This paragraph is about bodily functions, so if you're eating or squeamish, jump to the next paragraph. The twelves are finishing up, loud music is playing from the party tent which keeps everyone going. I'm not feeling too good and take the opportunity to visit the portaloo. Off I go on lap 14, still not 100 percent but trying to convince myself all is well. I've slowed down a lot on this lap, I concentrate on reaching the half way checkpoint so I can have a sip of water. I usually run / walk the uphill section but this time I'm forced to walk it. At the top I can't get running again, then with minimal warning I throw up at the side of the track. It happens so fast I am shocked, I have never been sick at any race, even outwith running I do all I can to prevent being sick. I shuffle and walk off the hill and back to the camper. I look at what I have been eating, no wonder I've managed to decorate the heather. Take a plastic bag, put in broccoli and Stilton soup, Tuna sandwiches, quorn mini eggs, boiled eggs, quorn sausages, mini chocolate rolls, coke and milk. Shoogle the mix together for the next 12 hours then pour it over the heather. How not to fuel an ultra marathon.
I sit at the camper awning - cold, shivering and feeling quite demoralised. I look at my mud covered calf muscles, peppered with midges they begin to spasm in the torch light. The time buffer I have built up is ebbing away. Right, I can sit here feeling sorry for myself or I can attempt to keep going. I can't stomach any food or coke so I take a drink of water, change my top and put on a rain jacket for an extra layer. I'm going to walk a round to see how long it takes. I still have a 40 minute buffer to the hour so off I go on lap 15 in an attempt to rescue my race. It's a steady walk, all the sections I've been running seem to take forever. I try to run but feel completely washed out, it's no use, keep walking. On walking up the hill I make my decision, I'm stopping after this lap. At the 2 mile water station I collect my cup and walk on after thanking the marshals. I walk the downhill too, stumbling and almost going over my ankle. I reach the camper and look at my watch, 1 hour 10 minutes to walk a lap but I don't have the energy for this. The buffer has been cut to 20 minutes, I'm still on track for 100 miles but I need to fuel it. I look at the spread of food but can't stomach any of it.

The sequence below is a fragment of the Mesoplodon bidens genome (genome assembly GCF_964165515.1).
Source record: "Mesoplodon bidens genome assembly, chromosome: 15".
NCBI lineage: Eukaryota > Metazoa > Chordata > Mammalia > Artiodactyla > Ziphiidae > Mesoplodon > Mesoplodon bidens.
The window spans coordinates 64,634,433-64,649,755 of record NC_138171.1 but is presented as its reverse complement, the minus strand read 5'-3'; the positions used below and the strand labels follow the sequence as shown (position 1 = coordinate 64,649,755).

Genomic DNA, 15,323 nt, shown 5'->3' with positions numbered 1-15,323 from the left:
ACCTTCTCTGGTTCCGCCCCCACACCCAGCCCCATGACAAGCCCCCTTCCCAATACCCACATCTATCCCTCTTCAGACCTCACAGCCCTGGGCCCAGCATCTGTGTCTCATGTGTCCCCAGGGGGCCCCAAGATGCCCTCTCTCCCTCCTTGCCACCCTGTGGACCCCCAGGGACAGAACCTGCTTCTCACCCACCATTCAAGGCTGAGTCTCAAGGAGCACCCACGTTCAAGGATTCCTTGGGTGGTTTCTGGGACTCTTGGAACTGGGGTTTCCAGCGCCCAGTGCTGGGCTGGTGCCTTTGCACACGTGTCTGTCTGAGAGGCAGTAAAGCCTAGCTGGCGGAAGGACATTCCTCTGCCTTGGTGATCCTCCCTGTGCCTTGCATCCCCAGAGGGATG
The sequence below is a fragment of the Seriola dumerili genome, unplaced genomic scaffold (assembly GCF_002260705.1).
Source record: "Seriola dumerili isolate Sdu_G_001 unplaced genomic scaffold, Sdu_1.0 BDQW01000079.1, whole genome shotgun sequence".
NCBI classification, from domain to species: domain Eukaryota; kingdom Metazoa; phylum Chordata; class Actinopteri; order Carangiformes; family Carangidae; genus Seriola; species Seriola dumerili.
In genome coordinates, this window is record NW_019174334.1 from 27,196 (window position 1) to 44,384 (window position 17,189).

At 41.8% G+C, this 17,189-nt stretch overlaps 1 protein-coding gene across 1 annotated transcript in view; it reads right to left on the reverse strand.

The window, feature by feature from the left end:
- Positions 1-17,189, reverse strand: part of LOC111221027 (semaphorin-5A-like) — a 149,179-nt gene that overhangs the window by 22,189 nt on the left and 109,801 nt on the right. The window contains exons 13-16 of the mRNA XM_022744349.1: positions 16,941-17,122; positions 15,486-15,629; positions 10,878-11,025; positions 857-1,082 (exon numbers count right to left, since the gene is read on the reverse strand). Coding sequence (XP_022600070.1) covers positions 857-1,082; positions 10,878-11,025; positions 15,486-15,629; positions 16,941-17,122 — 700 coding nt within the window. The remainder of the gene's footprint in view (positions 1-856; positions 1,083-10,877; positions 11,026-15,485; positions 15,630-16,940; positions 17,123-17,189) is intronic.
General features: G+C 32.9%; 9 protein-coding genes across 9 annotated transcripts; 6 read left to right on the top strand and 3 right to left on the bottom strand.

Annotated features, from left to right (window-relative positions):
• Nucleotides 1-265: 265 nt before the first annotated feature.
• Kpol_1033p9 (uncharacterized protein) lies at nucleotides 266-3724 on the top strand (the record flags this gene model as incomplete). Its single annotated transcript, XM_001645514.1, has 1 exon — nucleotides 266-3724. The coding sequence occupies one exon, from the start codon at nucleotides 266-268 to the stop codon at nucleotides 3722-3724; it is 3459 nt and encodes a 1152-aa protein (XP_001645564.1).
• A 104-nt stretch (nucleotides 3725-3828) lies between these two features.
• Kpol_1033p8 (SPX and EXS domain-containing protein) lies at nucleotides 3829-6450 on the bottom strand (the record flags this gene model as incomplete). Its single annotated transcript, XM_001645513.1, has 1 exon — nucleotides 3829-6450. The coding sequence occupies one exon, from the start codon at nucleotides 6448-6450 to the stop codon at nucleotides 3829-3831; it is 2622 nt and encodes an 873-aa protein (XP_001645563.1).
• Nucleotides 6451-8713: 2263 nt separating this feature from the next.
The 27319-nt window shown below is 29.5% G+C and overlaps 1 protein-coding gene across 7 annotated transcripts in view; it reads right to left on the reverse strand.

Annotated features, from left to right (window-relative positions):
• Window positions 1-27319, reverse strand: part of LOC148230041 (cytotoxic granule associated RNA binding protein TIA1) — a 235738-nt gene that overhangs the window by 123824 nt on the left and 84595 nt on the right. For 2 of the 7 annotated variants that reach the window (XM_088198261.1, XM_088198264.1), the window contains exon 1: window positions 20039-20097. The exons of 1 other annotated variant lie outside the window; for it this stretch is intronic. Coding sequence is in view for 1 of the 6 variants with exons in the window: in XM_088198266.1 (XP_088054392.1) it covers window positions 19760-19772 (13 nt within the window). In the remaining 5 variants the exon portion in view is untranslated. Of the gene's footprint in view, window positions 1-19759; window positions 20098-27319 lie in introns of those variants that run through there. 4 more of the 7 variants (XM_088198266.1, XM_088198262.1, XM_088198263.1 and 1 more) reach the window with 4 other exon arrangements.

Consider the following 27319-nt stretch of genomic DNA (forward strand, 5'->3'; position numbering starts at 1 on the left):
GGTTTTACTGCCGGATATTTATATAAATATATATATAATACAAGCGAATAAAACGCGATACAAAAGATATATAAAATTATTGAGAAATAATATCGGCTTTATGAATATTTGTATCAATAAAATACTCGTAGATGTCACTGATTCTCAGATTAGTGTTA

My mind is made up, I walk over the finish line to complete lap 15 and total 60 miles. Gavin and Bill are at the finish who ask if I want to take a seat or take a sleep to recover before deciding to withdraw. Thanks guys but my mind is made up, my number is put into the fire, I thank the timing marshals and return to the van.
I'm back at the finish, ready to cheer the runners around the short lap. This has to be the best finish to any running race on the planet. Again and again the runners are cheered as they complete the short lap. 24 hour runners arrive to the air horn as they complete 100 miles and join in the madness that is the short lap. Some runners are fast, some walking, some limping but all have done their bit to reach this ending. At 1200 the air horn blasts an end to the Glenmore 24 2016.
So, am I disappointed with my result? Not in the slightest. The advantage of the Glenmore 12 and 24 races is entrants can run as much or as little as they like, it's entirely up to the runner what distance they want to complete. This makes it an excellent choice for anyone wanting to do their first ultra which just happens to be easy on the support. I'll take my 60 miles, thank you very much.
I'd like to thank BAM racing and all the volunteers, marshals and medic who helped make this happen, a unique event in the Cairngorms. Roll on next year, hopefully I'll get another 100 then.
Mon 3, Sat/Sun 60. Weekly total 63 miles.